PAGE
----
A Mitchell’s Plain horticulturist, who turned the Westridge gardens into a world class park, and dedicated retired City of Cape Town head of horticulture, recreation and parks for Area South died died at his Langebaan holiday house on Friday July 9.
Roland Williams, 65, from Westridge, retired at the end of July last year after 46 years of service, leaving a legacy in the form of the Westridge rose garden (“Roland says goodbye to his roses”, Plainsman, June 24 2020).
He is survived by his life partner Sabena Amos, eldest son Clint Williams, Ashley and youngest daughter Casey.
His cousin Percy Williams said Clint had gone to visit his father last week to tell him he was going to be a grandfather later this year.
On arrival he found his dad’s body.
Mr Williams said the family was shattered by his father’s death and that they took pride in his achievements in Mitchell’s Plain, including the Rocklands look-out hill.
The late Mr Williams had hosted various celebrities at the Westridge gardens including former premier Helen Zille and former president Jacob Zuma.
Danny Christians, councillor for Rocklands and parts of Portland, said with Mr Williams’ transfer from the Helderberg District to Mitchell’s Plain in 2005, “he made the impossible possible by introducing the rose garden project at the Westridge regional gardens”.
Mr Williams’ horticultural experience created a gateway for many tourists and bridal couples, who came to the gardens.
“The rose garden will be remembered as his legacy project where serenity and celebrations are being experienced by many,” said Mr Christians.
In their almost 16 years of knowing each other, Mr Christians said Mr Williams always maintained good relations with staff and councillors – whether it be at meetings or site visits.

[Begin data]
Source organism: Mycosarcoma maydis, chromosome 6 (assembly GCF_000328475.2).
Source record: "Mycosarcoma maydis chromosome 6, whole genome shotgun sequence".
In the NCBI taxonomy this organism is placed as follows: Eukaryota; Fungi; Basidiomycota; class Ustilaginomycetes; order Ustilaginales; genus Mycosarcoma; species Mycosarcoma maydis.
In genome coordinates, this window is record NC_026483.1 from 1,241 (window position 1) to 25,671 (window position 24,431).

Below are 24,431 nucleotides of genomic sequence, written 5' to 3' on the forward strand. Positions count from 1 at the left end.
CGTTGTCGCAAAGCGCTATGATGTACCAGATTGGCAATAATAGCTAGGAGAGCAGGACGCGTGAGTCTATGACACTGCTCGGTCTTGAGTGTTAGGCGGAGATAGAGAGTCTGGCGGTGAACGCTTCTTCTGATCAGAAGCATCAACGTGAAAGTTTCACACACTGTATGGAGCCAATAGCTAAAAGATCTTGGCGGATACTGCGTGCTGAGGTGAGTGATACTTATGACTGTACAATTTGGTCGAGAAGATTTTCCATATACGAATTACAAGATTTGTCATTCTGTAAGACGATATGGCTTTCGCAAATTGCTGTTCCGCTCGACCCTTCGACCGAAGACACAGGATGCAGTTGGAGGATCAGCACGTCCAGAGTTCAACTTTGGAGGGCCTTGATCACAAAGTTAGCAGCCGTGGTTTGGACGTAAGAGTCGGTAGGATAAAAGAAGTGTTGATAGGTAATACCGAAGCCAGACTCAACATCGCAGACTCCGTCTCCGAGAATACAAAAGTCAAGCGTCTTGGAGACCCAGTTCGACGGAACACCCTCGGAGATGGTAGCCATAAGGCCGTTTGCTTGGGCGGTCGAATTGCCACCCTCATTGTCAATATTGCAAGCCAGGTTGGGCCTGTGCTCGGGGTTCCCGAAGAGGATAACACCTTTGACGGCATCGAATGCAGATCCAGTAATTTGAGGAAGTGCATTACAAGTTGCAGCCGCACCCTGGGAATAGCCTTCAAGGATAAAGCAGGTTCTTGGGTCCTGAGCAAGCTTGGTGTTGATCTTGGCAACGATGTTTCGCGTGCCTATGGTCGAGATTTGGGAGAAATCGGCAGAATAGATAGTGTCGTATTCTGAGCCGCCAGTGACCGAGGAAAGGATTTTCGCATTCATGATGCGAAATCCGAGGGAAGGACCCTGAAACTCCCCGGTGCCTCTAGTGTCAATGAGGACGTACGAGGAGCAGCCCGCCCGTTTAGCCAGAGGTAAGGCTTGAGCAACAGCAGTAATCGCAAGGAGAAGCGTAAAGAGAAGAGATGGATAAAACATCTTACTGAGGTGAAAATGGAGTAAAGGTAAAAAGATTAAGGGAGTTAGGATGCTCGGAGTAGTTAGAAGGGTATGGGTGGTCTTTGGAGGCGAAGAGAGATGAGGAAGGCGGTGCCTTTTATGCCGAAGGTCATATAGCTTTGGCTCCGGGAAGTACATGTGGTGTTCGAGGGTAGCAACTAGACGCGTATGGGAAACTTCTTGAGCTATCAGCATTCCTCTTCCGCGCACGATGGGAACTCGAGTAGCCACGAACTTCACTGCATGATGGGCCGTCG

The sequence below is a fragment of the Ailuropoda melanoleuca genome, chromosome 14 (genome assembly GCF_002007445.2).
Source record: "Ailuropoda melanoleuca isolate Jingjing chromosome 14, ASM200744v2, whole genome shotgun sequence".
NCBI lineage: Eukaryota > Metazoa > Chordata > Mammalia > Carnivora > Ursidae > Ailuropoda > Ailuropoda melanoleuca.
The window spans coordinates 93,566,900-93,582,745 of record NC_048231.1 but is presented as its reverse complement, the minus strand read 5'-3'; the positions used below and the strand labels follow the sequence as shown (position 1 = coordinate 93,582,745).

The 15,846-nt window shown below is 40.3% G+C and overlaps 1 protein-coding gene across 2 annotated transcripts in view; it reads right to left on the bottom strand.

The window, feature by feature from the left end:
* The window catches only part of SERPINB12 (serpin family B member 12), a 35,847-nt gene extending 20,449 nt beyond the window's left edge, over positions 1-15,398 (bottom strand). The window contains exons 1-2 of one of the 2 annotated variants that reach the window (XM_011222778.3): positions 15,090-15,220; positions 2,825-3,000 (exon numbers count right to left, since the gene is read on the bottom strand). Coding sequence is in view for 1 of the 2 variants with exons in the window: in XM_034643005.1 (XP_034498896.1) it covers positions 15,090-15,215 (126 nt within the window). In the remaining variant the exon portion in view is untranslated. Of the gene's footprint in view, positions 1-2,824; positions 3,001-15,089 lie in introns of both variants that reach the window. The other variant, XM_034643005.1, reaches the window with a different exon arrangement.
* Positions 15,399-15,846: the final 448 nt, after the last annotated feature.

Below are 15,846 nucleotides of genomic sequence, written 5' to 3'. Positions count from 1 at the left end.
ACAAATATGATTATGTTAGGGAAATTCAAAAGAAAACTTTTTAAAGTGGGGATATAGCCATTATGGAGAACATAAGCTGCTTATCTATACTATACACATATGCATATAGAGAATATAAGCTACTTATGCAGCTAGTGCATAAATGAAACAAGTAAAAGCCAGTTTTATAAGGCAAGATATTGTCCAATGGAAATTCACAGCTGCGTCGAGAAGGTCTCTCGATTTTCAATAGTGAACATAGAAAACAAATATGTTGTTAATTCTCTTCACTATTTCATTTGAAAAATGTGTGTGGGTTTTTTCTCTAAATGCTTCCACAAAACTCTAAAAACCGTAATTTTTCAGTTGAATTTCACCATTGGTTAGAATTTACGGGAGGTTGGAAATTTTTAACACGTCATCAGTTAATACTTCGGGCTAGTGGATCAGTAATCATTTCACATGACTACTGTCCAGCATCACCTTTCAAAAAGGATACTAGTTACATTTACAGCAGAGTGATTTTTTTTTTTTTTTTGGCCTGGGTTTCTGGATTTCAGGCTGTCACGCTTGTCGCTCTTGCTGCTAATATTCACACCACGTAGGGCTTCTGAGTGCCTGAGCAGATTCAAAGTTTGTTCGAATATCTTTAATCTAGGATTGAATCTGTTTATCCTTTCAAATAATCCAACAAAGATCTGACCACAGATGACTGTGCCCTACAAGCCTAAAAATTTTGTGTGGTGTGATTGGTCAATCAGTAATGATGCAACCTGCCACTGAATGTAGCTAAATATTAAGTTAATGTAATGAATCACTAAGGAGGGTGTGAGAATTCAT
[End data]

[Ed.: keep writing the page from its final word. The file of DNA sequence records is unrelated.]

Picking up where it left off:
“This was evident whenever he surprised his staff with excellent curry dishes and braais,” said Mr Christians.
On Friday June 11 the two met for the last time in the rose garden, where they took photographs and reminisced about the good old days.
“To the family and all bereaved, I extend my heartfelt condolences. Farewell to a great friend, colleague and horticulturist till we meet again,” said Mr Christians.
Mr Williams created the Westridge rose garden, maintained Westridge gardens and 600 other parks and open spaces in and around Mitchell’s Plain.
Westridge Gardens is home to the annual DStv Mitchell’s Plain Festival, which was first held in 2009, and more recently Concert in the Park, which started in 2018.
Rozario Brown, festival founder and director, sent his sincere condolences to the family, friends and colleagues of Mr Williams.
Their relationship started about a year before the inaugural Mitchell’s Plain festival.
“From our very first meeting I became aware of his enormous passion for his work and his commitment to turning the Westridge Gardens into a world class facility where families can come together and enjoy their time together,” he said.
Mr Brown said Mr Williams made their job as event organisers easy by accommodating their requirements for the annual festival.
“He was adamant that we should follow the rules and fully comply with council regulations and by-laws.
“He would assist us in terms of going beyond the call of duty, however, we would constantly be reminded, that ‘if you break anything you shall pay for it’,” recalled Mr Brown.
He said without Mr Williams’ support the festival would not have grown into the massive success and household brand it is today.
“I’ve come to know him as a reasonable, transparent and honest person, who would go the extra mile to help anyone in need,” said Mr Brown.
Mr Williams was always looking at ways to improve the gardens and he had envisioned high mast lighting installed in the park in order for people to enjoy summer evenings in the park, in a safe environment and he always mentioned his keen interest in building a small coffee shop and a possible fish pond somewhere in the gardens.
“Roland’s passing is a major loss to the community of Mitchell’s Plain and elsewhere, where he has made a significant contribution in terms of beautifying the areas,” said Mr Brown.
“His absence will be felt for many years to come and it will definitely be strange not seeing him driving around the park anymore, especially during the annual festival period.”.
He said the legacy of Mr Williams would live on through the great work he left behind and that his colleagues would continue improving the park and beautifying the community in his memory.
A short funeral service will be held at Christ the Redeemer Church, in Westridge, on Friday July 16 at 10am.
Afterwards anyone who would like to pay their respects may participate in a drive-by at his house in Uiterwyk Close, Westridge.